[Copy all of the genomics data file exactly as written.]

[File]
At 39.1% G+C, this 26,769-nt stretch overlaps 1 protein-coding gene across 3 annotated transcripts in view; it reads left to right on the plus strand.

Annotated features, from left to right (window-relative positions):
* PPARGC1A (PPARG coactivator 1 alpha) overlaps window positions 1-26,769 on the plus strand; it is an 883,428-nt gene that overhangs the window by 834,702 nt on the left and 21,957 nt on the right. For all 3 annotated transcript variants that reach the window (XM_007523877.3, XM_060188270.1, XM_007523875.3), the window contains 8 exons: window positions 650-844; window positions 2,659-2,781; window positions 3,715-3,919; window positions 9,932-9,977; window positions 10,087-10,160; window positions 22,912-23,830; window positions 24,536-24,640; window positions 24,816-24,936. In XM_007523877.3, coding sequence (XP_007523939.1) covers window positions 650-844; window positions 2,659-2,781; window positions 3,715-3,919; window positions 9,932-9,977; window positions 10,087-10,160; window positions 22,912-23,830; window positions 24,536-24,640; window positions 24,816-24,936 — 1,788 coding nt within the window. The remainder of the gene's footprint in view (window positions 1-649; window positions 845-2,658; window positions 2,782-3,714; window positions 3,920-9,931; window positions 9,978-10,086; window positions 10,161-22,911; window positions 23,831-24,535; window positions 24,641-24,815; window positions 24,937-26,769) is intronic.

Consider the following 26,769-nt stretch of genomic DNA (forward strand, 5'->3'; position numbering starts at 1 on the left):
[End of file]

At 39.1% G+C, this 26,769-nt stretch overlaps 1 protein-coding gene across 3 annotated transcripts in view; it reads left to right on the plus strand.

Annotated features, from left to right (window-relative positions):
* PPARGC1A (PPARG coactivator 1 alpha) overlaps window positions 1-26,769 on the plus strand; it is an 883,428-nt gene that overhangs the window by 834,702 nt on the left and 21,957 nt on the right. For all 3 annotated transcript variants that reach the window (XM_007523877.3, XM_060188270.1, XM_007523875.3), the window contains 8 exons: window positions 650-844; window positions 2,659-2,781; window positions 3,715-3,919; window positions 9,932-9,977; window positions 10,087-10,160; window positions 22,912-23,830; window positions 24,536-24,640; window positions 24,816-24,936. In XM_007523877.3, coding sequence (XP_007523939.1) covers window positions 650-844; window positions 2,659-2,781; window positions 3,715-3,919; window positions 9,932-9,977; window positions 10,087-10,160; window positions 22,912-23,830; window positions 24,536-24,640; window positions 24,816-24,936 — 1,788 coding nt within the window. The remainder of the gene's footprint in view (window positions 1-649; window positions 845-2,658; window positions 2,782-3,714; window positions 3,920-9,931; window positions 9,978-10,086; window positions 10,161-22,911; window positions 23,831-24,535; window positions 24,641-24,815; window positions 24,937-26,769) is intronic.

Consider the following 26,769-nt stretch of genomic DNA (forward strand, 5'->3'; position numbering starts at 1 on the left):